Move Project

There’s a world to discover within a daytrip of Marbella

Now that a very tiny virus has us under control, the long journeys are like the journey into uncertainty again. Now is the time to discover the things that are just around the corner and that are more fascinating than you can imagine.

In reality the whole year provides ample opportunities to enjoy the many diverse experiences to be discovered within a day trip of Marbella. Summer draws one to the long shorelines, with its coves, beaches and dunes. Within little more than hour from Marbella is Tarifa, the ultimate surfer’s paradise on the Costa de la Luz (Coast of Light), where the relaxed kite-surfing culture and hippie chic ambience add lustre to a beautiful historic seaside village on the Atlantic side of the southern Spanish coastline.

From this atmospheric water sports mecca to the lakes of Álora, the variety of this region is fascinating. Situated less than an hour from downtown Marbella, the Costa del Sol’s very own ‘Lake District’ is a collection of lakes set between forested hills and rocky mountains. It’s a popular spot to escape the summer heat and swim, barbecue, camp, practise water sports or take to the local country restaurants. Of special interest is the Caminito del Rey, a fantastically exciting pathway attached to a rockface that leads a scenic route through the nearby mountains.

Different options for each season
You’ll have to put your name on the waiting list for the Caminito del Rey, it’s that popular, but there are so many other options too, ranging from nature and culture to city vibes, history, gastronomy, adventure and so much more. Why not visit the wine estates dotted about the beautiful valleys and mountains that surround the elegant town of Ronda? For gastronomy, the ventas or country restaurants situated on the routes between pretty mountain villages offer the best of modernised traditional Andalusian fayre, or enjoy the wide variety of tapas bars, cafés and eateries of cities such as Málaga, Granada, Córdoba and Seville.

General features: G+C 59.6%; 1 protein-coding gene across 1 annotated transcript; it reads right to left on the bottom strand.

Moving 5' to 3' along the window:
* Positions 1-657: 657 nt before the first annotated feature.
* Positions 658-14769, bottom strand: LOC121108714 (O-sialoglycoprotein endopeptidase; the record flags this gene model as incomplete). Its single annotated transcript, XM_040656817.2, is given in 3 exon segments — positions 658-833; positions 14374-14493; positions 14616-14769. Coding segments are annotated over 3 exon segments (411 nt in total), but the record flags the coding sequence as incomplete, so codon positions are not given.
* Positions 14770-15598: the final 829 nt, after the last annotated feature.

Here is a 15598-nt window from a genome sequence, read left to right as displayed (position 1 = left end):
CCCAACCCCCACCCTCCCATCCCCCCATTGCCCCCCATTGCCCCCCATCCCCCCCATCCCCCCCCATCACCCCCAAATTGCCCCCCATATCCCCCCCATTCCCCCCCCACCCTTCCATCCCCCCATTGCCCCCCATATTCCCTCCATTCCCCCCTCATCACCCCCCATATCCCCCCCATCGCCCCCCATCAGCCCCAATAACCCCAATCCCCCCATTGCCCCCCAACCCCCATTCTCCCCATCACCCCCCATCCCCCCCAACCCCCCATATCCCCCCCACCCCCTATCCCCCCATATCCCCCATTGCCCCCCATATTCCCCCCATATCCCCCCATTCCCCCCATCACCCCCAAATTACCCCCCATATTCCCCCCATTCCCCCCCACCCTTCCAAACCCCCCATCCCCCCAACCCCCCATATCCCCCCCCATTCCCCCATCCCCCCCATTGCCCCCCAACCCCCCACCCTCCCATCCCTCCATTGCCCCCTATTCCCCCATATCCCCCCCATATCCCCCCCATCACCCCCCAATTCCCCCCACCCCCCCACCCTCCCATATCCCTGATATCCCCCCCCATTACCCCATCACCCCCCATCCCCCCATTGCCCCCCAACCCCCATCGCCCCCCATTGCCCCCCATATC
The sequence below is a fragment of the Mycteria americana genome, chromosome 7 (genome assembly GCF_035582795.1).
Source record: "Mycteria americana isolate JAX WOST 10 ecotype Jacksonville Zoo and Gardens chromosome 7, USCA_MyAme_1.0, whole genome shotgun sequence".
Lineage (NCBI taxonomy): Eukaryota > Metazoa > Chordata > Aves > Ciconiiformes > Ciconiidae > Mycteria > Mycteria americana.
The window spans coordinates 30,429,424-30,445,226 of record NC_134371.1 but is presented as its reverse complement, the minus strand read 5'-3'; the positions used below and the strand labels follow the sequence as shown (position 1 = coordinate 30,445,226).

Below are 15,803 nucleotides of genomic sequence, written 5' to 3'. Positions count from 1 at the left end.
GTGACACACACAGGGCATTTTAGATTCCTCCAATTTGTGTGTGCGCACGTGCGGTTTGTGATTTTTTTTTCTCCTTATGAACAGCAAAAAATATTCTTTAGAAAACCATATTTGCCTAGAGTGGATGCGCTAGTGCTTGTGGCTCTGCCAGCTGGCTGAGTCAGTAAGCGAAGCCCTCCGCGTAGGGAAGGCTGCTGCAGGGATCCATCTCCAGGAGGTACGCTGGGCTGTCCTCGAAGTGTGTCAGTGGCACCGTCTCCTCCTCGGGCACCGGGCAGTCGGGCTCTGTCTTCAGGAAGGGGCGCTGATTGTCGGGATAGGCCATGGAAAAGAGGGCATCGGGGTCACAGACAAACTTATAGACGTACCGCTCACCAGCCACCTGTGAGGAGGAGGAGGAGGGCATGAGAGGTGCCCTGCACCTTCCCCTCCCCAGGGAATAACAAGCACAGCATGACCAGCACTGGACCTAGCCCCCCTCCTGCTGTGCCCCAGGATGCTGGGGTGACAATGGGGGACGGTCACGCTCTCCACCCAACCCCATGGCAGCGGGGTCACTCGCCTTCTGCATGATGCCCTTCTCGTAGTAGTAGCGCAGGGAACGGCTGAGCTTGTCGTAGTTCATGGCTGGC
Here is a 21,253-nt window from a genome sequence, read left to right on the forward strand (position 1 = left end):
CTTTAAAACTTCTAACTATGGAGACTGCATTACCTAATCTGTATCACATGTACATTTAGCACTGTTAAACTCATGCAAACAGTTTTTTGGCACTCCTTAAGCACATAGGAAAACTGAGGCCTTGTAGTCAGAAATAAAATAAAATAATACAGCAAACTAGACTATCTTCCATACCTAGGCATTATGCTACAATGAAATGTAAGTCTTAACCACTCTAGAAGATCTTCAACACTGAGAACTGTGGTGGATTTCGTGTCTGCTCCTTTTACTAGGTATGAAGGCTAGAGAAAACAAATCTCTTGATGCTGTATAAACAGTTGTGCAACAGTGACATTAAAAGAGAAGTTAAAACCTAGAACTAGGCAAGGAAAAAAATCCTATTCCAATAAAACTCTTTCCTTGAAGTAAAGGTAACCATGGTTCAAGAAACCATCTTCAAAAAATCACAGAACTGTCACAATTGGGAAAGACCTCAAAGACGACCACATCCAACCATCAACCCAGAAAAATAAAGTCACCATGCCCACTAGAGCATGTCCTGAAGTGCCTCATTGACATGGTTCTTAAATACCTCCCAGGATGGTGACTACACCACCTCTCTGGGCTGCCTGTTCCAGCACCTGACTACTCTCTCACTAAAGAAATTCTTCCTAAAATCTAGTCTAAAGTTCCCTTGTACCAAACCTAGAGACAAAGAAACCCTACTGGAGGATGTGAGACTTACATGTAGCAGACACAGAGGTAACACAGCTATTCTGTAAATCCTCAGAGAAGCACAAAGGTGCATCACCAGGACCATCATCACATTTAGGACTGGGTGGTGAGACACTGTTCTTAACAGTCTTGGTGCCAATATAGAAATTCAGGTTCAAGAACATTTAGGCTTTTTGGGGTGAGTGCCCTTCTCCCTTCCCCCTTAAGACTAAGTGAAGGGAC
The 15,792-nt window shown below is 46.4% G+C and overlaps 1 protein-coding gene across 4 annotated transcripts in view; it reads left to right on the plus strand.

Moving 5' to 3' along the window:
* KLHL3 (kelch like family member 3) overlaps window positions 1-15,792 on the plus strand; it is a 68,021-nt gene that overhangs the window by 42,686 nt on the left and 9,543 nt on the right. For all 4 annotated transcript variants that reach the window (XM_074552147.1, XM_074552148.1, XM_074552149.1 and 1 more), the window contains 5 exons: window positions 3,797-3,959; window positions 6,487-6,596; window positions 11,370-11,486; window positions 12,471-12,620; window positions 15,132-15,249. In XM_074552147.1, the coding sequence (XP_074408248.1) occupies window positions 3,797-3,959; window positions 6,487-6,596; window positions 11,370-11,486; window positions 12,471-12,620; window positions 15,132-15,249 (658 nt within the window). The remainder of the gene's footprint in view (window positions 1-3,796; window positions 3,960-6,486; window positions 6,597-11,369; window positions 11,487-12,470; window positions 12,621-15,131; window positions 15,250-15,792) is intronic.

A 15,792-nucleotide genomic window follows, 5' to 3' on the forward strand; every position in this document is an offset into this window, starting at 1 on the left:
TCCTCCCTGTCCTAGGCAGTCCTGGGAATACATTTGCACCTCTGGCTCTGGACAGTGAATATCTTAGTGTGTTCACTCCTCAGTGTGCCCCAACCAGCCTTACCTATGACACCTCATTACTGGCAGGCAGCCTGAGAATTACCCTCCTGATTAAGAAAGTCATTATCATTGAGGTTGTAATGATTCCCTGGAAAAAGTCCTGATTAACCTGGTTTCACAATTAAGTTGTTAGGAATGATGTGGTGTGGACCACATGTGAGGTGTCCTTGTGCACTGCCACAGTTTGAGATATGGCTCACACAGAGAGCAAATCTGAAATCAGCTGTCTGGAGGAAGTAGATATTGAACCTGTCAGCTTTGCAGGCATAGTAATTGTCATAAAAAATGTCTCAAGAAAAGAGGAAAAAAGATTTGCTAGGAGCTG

Add the seafood experiences of Cádiz and the noble sherry-making traditions of Jerez de la Frontera – also famous for its equestrian heritage – and it’s hard to make up your mind. Each of these cities, and the routes through diverse landscapes that lead to them, offers something that is at once typically Andalusian and yet also distinct from one another. Each city has something unique to offer, from the fabulous Alhambra and atmospheric Albaycín of Granada to the iconic charm of Seville, the Atlantic setting of Cádiz, the romance of Córdoba and Jerez, and the buzzing vibe of Málaga.

Expect lovely historic centres, buildings and parks in which to lose yourself, fascinating sites to drink in and a world of new impressions to suit every season.

In winter, there is also ski, a little over two hours away in the Sierra Nevada, in autumn the lovely forested surroundings of the Serranía de Ronda or in spring the flowering fields close to Medina Sidonia and Arcos de la Frontera.

Or, if you want a lovely day out that’s just a short distance away, why not visit Mijas Pueblo and stroll through cobbled streets of this white-washed mountain village on the edge of the Costa del Sol? The restaurants and stunning views alone will make it a visit to remember.